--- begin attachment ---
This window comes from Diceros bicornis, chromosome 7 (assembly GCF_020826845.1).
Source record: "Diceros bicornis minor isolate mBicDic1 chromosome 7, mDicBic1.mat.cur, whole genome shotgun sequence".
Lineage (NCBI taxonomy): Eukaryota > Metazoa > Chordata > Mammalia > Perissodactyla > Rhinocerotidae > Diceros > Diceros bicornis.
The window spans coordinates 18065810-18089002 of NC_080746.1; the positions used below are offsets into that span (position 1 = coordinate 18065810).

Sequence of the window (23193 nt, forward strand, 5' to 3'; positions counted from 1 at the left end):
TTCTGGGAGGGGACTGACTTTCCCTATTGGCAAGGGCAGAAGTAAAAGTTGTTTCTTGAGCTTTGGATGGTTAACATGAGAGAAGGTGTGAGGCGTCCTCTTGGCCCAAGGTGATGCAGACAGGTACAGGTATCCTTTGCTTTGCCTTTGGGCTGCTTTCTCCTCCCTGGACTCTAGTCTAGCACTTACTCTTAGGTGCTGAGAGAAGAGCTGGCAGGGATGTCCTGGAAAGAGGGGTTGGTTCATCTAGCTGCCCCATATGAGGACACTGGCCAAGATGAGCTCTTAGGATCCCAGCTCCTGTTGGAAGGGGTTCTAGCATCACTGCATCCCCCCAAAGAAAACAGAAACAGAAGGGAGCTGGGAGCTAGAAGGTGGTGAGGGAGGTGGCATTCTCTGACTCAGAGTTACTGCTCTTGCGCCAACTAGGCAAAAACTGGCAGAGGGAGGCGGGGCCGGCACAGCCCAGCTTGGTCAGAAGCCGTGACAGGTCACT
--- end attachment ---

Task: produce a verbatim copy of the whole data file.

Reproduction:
This window comes from Diceros bicornis, chromosome 7 (assembly GCF_020826845.1).
Source record: "Diceros bicornis minor isolate mBicDic1 chromosome 7, mDicBic1.mat.cur, whole genome shotgun sequence".
Lineage (NCBI taxonomy): Eukaryota > Metazoa > Chordata > Mammalia > Perissodactyla > Rhinocerotidae > Diceros > Diceros bicornis.
The window spans coordinates 18065810-18089002 of NC_080746.1; the positions used below are offsets into that span (position 1 = coordinate 18065810).

Sequence of the window (23193 nt, forward strand, 5' to 3'; positions counted from 1 at the left end):
TTCTGGGAGGGGACTGACTTTCCCTATTGGCAAGGGCAGAAGTAAAAGTTGTTTCTTGAGCTTTGGATGGTTAACATGAGAGAAGGTGTGAGGCGTCCTCTTGGCCCAAGGTGATGCAGACAGGTACAGGTATCCTTTGCTTTGCCTTTGGGCTGCTTTCTCCTCCCTGGACTCTAGTCTAGCACTTACTCTTAGGTGCTGAGAGAAGAGCTGGCAGGGATGTCCTGGAAAGAGGGGTTGGTTCATCTAGCTGCCCCATATGAGGACACTGGCCAAGATGAGCTCTTAGGATCCCAGCTCCTGTTGGAAGGGGTTCTAGCATCACTGCATCCCCCCAAAGAAAACAGAAACAGAAGGGAGCTGGGAGCTAGAAGGTGGTGAGGGAGGTGGCATTCTCTGACTCAGAGTTACTGCTCTTGCGCCAACTAGGCAAAAACTGGCAGAGGGAGGCGGGGCCGGCACAGCCCAGCTTGGTCAGAAGCCGTGACAGGTCACT